3. Since the “rise of countering” in TKD, a lot of dojang work in some schools consists of countering drills. These usually consist of one person throwing a technique known to the other person and the other person counters.

  4. Most people who do really well in TKD are skinny and long legged and don’t do weights. He also said that the only gym work most of the people he knows do is “light weights, high reps”

With this in mind and what you said about the athelte, i have a few ideas. First, in regards to weights, i think that the “high reps” stuff is worthless for a sport such TKD. This appears to be coming from the old “I don’t want to bulk up” mentality. Therefore, i think that heavy loads and low volume would be good for lifting as long as it doesn’t interfere with the dojang work or add excess mass.
Olympic lifts might be good to add, but the time it takes to learn them, in addition to the CNS stress caused by them. However, i have yet to meet a martial artist who couldn’t learn how to do a power clean very quickly and continue to love doing them :).
Also, I would assume that CNS stress management would be an issue here, considering that MA are a bunch of high intensity techniques. This could also explain the avoidance of the weightroom.

Hmm…it would interesting to see what this guy is doing in the dojang. I can’t wait till you post.

Noshe, anything to add? What have you done in relation to the weightroom?


“TKD is the only sport where you can be in a clinch and worry about someone bringing their heel on your head” - Anonymous

Technique is key… I would go to the gym after class or on the days that I didnt have class. Sparring techniques are going to vary from person to person. When sparring I would the person throwing crazy combos not giving the opponent an opportunity to throw or counter anything. My roundhouses didnt have much power but they quick, I saved the power for skip side kick or back kick. As for my specific lifting, like I side earlier I kept with my sprinting working out, squats, cleans, bench, and some auxilaury lifts… most of the upper body strength would come from all the push ups in class. I have been out of TKD for about 5 months now… I wanted to get back into it but my instructor is leaving to go back to Korea…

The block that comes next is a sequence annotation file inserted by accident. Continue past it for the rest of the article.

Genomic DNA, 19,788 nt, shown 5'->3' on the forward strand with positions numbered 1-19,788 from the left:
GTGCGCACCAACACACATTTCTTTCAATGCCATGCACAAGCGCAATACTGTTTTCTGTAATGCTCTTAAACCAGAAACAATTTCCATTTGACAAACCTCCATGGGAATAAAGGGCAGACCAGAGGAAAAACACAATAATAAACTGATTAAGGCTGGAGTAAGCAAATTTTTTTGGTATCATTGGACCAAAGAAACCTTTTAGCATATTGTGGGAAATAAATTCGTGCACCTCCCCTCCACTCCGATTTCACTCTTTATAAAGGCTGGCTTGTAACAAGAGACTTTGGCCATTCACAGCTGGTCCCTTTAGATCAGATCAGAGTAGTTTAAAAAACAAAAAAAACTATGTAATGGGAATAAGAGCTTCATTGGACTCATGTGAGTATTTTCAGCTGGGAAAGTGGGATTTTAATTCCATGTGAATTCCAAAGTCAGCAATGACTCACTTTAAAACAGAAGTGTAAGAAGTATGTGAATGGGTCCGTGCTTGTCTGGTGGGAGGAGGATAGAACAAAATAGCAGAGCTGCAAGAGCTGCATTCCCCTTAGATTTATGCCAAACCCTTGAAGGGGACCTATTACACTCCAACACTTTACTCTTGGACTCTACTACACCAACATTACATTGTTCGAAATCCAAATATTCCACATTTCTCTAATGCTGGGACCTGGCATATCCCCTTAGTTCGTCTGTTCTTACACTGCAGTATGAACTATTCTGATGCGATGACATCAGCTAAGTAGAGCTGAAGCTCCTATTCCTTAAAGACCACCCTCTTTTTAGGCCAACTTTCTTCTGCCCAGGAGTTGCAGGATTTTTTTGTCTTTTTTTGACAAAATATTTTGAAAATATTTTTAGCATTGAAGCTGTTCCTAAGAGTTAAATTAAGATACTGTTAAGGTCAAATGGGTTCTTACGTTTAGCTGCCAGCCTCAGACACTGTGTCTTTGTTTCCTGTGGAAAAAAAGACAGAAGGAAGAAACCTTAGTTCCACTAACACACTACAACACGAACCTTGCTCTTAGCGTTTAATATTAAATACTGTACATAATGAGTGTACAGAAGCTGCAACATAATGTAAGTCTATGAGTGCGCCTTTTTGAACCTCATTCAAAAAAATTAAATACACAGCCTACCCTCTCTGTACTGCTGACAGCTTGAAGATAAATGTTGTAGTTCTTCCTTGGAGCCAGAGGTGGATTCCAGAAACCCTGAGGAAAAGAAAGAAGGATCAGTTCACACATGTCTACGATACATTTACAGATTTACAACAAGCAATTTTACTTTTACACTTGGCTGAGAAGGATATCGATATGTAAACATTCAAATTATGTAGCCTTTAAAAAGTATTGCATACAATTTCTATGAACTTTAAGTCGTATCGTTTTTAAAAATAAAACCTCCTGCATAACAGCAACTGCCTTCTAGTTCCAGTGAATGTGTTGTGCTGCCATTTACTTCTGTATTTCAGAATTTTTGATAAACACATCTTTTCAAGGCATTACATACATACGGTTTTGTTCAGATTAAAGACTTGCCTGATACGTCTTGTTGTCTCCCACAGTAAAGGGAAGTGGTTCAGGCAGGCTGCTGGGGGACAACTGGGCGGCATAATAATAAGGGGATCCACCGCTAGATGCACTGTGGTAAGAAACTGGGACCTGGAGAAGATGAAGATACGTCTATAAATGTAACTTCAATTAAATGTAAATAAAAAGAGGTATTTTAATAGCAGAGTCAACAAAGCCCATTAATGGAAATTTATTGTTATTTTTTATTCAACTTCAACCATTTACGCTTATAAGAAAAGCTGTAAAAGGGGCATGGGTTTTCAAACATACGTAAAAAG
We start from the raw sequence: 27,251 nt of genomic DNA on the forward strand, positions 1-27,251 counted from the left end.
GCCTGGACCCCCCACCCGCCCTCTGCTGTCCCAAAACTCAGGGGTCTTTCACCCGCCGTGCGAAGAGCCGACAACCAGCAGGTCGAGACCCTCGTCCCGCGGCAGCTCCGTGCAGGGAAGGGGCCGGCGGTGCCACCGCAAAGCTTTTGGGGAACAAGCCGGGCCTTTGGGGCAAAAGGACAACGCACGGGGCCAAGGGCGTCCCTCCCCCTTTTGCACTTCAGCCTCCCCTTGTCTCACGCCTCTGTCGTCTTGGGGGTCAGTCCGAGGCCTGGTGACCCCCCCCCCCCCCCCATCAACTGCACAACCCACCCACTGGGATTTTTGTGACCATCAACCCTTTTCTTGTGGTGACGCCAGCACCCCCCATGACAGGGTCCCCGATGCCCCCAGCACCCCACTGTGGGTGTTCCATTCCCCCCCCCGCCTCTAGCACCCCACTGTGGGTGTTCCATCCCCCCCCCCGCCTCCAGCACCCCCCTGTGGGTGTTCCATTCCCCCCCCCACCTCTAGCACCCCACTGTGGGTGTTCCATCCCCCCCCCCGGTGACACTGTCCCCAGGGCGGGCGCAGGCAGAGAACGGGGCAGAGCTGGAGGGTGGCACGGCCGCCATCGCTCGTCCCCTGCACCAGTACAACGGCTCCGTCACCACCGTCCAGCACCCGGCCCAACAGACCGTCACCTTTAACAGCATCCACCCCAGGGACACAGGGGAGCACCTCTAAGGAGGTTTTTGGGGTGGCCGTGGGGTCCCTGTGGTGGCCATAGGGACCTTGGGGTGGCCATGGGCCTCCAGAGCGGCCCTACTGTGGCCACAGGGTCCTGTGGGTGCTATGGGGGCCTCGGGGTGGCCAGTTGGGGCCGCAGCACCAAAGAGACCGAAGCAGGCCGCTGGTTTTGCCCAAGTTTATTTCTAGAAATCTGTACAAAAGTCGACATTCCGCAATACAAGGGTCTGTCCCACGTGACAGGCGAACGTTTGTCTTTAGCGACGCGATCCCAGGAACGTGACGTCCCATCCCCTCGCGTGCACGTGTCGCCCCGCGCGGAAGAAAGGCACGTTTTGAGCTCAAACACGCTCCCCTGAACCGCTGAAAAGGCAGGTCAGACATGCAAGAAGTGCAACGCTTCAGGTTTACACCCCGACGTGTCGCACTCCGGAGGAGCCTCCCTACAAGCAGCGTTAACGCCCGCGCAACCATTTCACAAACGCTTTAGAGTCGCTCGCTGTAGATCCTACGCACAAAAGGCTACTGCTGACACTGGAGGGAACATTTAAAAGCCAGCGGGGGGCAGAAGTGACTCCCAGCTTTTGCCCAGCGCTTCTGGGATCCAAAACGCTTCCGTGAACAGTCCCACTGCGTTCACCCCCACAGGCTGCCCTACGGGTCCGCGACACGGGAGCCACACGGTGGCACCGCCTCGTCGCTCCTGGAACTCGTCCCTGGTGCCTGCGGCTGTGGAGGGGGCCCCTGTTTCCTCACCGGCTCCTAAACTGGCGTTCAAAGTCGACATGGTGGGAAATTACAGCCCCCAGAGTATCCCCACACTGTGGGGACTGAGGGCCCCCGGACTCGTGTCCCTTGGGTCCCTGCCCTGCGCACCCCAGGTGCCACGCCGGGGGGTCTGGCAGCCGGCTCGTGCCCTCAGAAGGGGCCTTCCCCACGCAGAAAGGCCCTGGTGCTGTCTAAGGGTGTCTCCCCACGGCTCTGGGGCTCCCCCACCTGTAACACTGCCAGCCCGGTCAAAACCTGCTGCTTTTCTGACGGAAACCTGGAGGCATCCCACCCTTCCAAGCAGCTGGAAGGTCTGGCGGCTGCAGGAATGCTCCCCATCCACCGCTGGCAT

gf, Have you consulted with your athelete on this yet? I am curious what he has done in the past to train for TKD tourneys.


Between one thing and another I still have to sit down with him and discuss training ideas. Will post details as soon as I have them.

Thanks for the Interest :wink:

Thx Gf. I just wanted to make sure. This topic as a whole is very interesting…

gf what level (belt) is your athlete?

Black Tip, Noshe


Black stripe/black belt level:

Heavy emphasis on power MANAGEMENT which involves breathing excerises under stressful conditions (full contact sparring).

Lots of sit ups, push ups, free weights, stretching. Cardio via lite to heavy (distance) jogs 2-3 times per week.

Hours of training. Balance work, weight work, bag work (in no particular order).

Working with peers on new pattern development. Practice often.

Speed Work: Pattern practice in my opinion is a great workout as some of the higher belt patterns can take up to 15 minutes each to deliver, done at speed will yield good results.

Other ideas?


Interesting the cross over between Patterns and Bouts. Often you see the guys with the most perfect movement & execution of patterns getting their asses getting kicked by far less accomplised technicans due to lack of aggression, toughness and fight savvy.

But what if you combined both??

gf, i have seen the same thing…usually i was the guy getting killed though :slight_smile: especially when i was younger. It all became better when i worked more sparring situations during practice.

It is finding the optimum combination between sparring practice and technique practice is tricky because technique is compromised during sparring and it is hard to simulate sparring in technique (pattern) work. Generally the ratio of patterns/technique to sparring depends on the rank of the student and their tolerance for work capacity as sparring drains one faster than technique work.

Hmm… It might be useful to talk to the instructor as well as the athelete to see what is the instructor’s class philosophy (i.e. what the instructors focus for the athelete). The level of traditionalism as well as the level of “hardcore” (it is almost finals time so i can’t think of a better way to say this :slight_smile: ) could determine a lot about how to set up addition workload especially if more sparring work is needed.

Nice to see this post getting some action. Rupert, i didn’t know you did MA stuff. What do you do?